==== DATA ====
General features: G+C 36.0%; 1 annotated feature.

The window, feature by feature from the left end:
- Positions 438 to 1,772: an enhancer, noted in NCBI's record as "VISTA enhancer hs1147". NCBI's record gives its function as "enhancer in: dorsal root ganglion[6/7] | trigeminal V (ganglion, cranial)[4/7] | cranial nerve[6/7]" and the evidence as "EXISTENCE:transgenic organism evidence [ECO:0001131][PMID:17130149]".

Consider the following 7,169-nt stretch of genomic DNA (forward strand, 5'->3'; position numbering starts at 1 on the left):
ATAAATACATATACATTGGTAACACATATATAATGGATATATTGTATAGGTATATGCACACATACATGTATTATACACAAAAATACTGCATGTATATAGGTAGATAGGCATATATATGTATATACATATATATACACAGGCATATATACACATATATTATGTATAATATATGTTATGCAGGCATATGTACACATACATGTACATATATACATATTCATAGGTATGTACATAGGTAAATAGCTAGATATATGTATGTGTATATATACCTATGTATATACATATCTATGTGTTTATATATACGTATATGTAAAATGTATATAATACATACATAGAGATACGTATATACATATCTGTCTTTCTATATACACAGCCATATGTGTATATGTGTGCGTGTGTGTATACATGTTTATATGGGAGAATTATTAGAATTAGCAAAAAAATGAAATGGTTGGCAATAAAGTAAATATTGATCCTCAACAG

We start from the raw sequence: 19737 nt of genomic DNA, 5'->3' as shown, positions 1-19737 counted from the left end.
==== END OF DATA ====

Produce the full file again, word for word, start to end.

General features: G+C 36.0%; 1 annotated feature.

The window, feature by feature from the left end:
- Positions 438 to 1,772: an enhancer, noted in NCBI's record as "VISTA enhancer hs1147". NCBI's record gives its function as "enhancer in: dorsal root ganglion[6/7] | trigeminal V (ganglion, cranial)[4/7] | cranial nerve[6/7]" and the evidence as "EXISTENCE:transgenic organism evidence [ECO:0001131][PMID:17130149]".

Consider the following 7,169-nt stretch of genomic DNA (forward strand, 5'->3'; position numbering starts at 1 on the left):
ATAAATACATATACATTGGTAACACATATATAATGGATATATTGTATAGGTATATGCACACATACATGTATTATACACAAAAATACTGCATGTATATAGGTAGATAGGCATATATATGTATATACATATATATACACAGGCATATATACACATATATTATGTATAATATATGTTATGCAGGCATATGTACACATACATGTACATATATACATATTCATAGGTATGTACATAGGTAAATAGCTAGATATATGTATGTGTATATATACCTATGTATATACATATCTATGTGTTTATATATACGTATATGTAAAATGTATATAATACATACATAGAGATACGTATATACATATCTGTCTTTCTATATACACAGCCATATGTGTATATGTGTGCGTGTGTGTATACATGTTTATATGGGAGAATTATTAGAATTAGCAAAAAAATGAAATGGTTGGCAATAAAGTAAATATTGATCCTCAACAG

We start from the raw sequence: 19737 nt of genomic DNA, 5'->3' as shown, positions 1-19737 counted from the left end.